Plenty of artists fill the ranks of residues and now know how capitalism’s cutting edge is frequently a bleeding edge for art. True, high art can be exploited as super profitable cultural capital; but progressive art, Left art, leaves many artists—painters, installation artists, performance artists, writers, poets, etc.—out on the margins, struggling to earn living inside the meanness and aggressive bluster of global capitalism.

Artists have special needs for space, not only for living space but for spaces to create, display and perform their art in, spaces to practice their art in, and that’s why artists have historically been very vocal in demanding their “right to the city,” since they feel the pinch in urban areas alongside other modest means people. And that’s why artists often find affinity with these other people. Artists have been forced to think about their place in the world, in the city, about their links for other communities, about their relationship to the class system. Urban areas offer artists access to markets and to audiences, to fellow-traveling artists, to like-minded creative people. Yet urban areas with soaring rents and property values also put intense pressures on artists that makes them sometimes wonder whether they’ll ever have the means to create at all.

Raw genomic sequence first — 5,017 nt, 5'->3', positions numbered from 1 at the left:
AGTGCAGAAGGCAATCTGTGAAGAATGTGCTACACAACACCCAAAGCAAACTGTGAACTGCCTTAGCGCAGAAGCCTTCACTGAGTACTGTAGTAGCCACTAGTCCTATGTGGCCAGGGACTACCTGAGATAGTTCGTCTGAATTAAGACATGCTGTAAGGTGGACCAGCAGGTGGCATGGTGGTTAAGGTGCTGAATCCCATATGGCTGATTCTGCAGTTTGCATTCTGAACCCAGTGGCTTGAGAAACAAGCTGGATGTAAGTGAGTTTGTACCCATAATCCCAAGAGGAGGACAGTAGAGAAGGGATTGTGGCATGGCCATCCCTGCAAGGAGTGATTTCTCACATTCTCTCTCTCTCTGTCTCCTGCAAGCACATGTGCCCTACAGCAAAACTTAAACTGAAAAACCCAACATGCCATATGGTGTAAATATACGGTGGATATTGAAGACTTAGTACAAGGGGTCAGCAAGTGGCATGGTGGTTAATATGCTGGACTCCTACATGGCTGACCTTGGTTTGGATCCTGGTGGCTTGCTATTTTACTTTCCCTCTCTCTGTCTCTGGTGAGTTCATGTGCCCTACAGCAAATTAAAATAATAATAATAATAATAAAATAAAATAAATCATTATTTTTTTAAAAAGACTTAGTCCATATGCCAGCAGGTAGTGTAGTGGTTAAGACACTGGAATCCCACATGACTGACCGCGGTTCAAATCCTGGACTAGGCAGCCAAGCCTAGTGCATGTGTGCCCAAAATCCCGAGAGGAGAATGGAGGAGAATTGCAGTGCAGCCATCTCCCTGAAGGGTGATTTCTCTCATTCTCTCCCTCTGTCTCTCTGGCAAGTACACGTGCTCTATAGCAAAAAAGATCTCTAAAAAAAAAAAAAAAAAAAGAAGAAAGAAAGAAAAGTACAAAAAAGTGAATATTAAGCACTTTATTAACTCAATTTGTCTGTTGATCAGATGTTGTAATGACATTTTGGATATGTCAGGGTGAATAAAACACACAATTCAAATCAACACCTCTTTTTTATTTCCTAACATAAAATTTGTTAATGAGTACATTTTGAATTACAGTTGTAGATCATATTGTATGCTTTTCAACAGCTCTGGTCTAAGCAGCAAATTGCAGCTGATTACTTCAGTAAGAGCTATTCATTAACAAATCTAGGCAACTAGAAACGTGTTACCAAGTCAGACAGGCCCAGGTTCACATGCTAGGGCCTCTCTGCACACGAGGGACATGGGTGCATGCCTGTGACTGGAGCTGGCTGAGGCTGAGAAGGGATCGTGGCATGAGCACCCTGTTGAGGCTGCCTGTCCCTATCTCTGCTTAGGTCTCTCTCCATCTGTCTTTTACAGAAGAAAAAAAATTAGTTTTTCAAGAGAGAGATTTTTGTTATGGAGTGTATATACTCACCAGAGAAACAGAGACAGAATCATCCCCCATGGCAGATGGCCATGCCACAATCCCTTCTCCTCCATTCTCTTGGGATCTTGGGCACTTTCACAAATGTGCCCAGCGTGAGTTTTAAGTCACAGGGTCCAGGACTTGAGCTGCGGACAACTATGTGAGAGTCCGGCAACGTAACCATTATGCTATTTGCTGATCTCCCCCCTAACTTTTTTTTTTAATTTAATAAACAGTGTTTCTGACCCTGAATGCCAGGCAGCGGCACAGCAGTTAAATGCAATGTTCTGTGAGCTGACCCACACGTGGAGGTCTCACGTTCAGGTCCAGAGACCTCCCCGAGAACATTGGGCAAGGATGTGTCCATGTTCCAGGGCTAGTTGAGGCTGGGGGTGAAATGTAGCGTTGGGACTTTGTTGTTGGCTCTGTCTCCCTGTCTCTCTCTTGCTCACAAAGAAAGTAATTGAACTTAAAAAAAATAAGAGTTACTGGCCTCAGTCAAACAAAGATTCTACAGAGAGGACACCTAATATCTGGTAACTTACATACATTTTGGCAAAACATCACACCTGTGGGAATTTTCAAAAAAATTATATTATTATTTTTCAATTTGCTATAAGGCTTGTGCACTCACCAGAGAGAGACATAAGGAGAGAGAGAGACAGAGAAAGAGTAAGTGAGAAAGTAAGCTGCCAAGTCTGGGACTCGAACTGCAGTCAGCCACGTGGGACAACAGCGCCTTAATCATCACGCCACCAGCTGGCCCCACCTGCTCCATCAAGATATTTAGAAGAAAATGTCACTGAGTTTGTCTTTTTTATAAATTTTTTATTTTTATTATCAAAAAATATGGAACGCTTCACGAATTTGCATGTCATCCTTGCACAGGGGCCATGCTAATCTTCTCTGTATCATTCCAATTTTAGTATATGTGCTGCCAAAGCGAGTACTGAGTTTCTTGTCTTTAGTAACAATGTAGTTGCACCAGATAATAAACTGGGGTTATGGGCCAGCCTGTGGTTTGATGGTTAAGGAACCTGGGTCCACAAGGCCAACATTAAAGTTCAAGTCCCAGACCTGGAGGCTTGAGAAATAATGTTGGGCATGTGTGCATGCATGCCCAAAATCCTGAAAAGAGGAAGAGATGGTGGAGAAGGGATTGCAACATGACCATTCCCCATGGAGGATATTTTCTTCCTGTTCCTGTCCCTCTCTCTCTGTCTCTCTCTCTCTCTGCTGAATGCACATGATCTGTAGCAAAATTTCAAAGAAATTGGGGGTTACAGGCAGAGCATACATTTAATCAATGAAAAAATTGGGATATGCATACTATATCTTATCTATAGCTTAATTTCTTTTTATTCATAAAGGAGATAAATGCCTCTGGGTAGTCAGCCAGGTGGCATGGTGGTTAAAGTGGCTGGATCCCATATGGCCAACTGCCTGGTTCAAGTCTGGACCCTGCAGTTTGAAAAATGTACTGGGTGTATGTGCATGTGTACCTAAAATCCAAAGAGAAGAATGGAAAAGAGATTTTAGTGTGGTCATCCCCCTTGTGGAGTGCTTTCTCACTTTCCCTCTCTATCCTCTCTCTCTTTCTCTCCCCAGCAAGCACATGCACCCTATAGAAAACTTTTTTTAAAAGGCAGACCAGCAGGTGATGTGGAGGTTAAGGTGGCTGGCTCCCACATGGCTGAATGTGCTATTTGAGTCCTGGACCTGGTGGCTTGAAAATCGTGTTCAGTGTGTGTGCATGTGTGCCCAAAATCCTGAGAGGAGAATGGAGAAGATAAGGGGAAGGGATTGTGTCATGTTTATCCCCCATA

Meanwhile, political demands are now placed on artists. Indeed, artists can make a crucial contribution as residues, because their art can help other residues recognize one another, find one another. Artists can open up lifelines where residues can encounter one another. Artists can create imaginative spaces of encounter, events, objects and happenings that give expressive form to this vortex of planetary urbanization, helping residues navigate and survive in this vortex.

Radical art can do this by formulating forcefields of resistance, creating new ways of perceiving those planetary horizons that Deleuze said Leftists should perceive.